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Thread: Replacing Arduino running WS2812B with the Octo Board

  1. #1

    Replacing Arduino running WS2812B with the Octo Board

    Hi team
    I have an arduino board that is running 8 separate FastLED sequences. It also timing when the sequences switch, strobes and other stuff via relays.
    It is just not fast enough despite a load of work to streamline the code.
    So have decided to switch to your Teensy boards...... some questions arise:
    Is it possible to use the Octo adapter board with the 3.5 and as simple as just plug in the leads direct to the WS2812B strips (and some lumpy 5V power being added in)? I see there are resistors in line.
    Am I right that my big 5v power supply connects to both the Teensy board and the LEDs?
    For FastLED do I simply need to tell it which pins are which and off I go, or will I need to rewrite some code?
    Can I use a second octo run from pins 24 to 32 and then plug the cat 6 outputs to switch 5V Relays (if I configure the pins)? This would seem a neat way to get back to a 5v system?
    I am also using wire.h on the board to control some DMX effects on another board do you clog up any of these pins- think I can use 18 and 19 off the side?
    Will I benefit from learning your timer to further improve speed functions as these seem pretty sophisticated?

    And finally can I use the wire.h to control your very cool music player that I am assembling too!
    The whole thing is for controlling music, DMX and lights and PWM in sync and automatically on a float.
    Thanks

  2. #2
    Senior Member PaulStoffregen's Avatar
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    Quote Originally Posted by marcopolo303 View Post
    Is it possible to use the Octo adapter board with the 3.5
    Yes, Teensy 3.5 works with the OctoWS2811 adaptor board.

    Because Teensy 3.5 is 1 inch longer than Teensy 3.0 - 3.2 which this adaptor was originally designed to use, the recommended approach is the buy the these tall pins and also these sockets. Together they stack up to allow the longer Teensy 3.5 to overhang the RJ45 connectors.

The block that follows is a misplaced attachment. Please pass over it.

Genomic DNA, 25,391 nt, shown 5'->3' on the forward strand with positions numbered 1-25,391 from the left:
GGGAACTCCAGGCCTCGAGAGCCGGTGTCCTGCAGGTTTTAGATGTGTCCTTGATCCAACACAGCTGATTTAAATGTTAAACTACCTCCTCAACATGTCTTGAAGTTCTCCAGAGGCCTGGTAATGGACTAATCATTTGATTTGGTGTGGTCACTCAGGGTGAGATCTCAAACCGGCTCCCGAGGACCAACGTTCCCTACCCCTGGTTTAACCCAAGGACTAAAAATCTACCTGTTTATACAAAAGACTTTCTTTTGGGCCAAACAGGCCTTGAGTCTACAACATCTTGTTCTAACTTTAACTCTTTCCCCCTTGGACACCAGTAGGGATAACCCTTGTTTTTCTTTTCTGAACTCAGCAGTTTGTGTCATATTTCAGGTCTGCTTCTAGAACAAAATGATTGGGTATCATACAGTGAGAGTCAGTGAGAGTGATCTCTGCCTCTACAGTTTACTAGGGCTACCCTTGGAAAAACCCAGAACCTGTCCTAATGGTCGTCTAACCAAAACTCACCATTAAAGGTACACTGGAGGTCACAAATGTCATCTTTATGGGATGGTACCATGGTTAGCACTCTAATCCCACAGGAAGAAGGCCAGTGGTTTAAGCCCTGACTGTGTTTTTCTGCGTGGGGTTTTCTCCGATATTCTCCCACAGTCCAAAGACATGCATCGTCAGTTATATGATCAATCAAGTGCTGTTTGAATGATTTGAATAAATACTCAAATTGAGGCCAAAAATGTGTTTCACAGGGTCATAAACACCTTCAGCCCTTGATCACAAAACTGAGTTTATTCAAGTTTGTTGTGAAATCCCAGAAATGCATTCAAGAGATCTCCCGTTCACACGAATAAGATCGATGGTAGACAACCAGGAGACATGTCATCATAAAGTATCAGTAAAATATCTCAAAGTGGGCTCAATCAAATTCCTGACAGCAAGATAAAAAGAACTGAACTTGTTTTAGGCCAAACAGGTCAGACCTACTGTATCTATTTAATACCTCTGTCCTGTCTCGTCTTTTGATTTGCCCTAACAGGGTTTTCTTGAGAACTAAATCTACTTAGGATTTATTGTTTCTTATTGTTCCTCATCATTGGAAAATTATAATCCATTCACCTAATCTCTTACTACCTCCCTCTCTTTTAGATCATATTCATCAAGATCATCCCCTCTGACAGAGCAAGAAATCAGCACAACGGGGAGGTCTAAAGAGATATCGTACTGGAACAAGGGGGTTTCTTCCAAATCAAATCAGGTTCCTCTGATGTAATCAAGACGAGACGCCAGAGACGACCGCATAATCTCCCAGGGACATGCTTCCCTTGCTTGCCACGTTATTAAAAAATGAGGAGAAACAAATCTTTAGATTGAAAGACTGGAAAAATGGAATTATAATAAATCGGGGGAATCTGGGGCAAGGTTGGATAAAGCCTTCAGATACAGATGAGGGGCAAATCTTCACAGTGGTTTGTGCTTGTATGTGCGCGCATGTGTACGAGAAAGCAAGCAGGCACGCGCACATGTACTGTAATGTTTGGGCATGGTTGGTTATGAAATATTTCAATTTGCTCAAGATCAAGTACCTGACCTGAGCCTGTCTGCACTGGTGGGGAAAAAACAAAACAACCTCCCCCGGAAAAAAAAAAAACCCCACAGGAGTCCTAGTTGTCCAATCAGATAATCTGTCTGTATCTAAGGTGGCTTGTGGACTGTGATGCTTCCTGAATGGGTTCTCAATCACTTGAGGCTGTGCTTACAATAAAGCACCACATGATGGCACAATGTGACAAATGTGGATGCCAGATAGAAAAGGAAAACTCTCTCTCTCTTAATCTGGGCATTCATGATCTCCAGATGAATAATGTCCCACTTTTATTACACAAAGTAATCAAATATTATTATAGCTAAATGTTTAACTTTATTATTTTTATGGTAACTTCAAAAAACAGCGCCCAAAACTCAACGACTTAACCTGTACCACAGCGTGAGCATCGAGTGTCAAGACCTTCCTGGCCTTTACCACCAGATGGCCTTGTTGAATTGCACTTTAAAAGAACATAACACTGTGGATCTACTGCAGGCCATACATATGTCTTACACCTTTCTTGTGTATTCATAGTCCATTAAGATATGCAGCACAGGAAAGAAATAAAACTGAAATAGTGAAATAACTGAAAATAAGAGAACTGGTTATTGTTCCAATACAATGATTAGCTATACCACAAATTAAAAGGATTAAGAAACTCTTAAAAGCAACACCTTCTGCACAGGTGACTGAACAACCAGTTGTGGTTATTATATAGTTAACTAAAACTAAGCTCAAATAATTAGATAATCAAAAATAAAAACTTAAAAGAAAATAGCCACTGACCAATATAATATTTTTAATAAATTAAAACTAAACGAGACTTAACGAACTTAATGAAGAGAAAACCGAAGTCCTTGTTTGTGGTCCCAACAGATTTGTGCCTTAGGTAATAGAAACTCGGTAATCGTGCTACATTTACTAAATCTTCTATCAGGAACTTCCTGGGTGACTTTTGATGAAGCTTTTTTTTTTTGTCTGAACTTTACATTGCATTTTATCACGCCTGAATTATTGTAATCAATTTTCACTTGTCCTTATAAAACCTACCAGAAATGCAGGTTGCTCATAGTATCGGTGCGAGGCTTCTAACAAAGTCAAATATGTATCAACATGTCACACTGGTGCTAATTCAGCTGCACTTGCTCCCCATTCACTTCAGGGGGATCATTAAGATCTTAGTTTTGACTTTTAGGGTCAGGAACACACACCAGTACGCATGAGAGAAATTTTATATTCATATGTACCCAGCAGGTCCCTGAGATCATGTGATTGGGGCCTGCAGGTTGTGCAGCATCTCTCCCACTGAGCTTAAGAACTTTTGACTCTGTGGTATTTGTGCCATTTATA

and as simple as just plug in the leads direct to the WS2812B strips (and some lumpy 5V power being added in)? I see there are resistors in line.
    I don't quite understand this question.

    But I can tell you the Octo board has the 100 ohm resistors for all 8 of its outputs, so no other resistors are supposed to be added.

    Am I right that my big 5v power supply connects to both the Teensy board and the LEDs?
    There are multiple correct ways to handle the power. You can choose to use the same power for both Teensy and the LEDs. If you go that route, the recommended way is to cut the VIN-VUSB pads apart on the bottom side of your Teensy, so the 5V LED power can't possibly flow back into your PC.

    For FastLED do I simply need to tell it which pins are which and off I go, or will I need to rewrite some code?
    FastLED can use OctoWS2811 as a driver. Or you can use OctoWS2811 directly without FastLED, but if you're already using FastLED's many nice functions for drawing & animation, you'll almost certainly want to use the driver approach.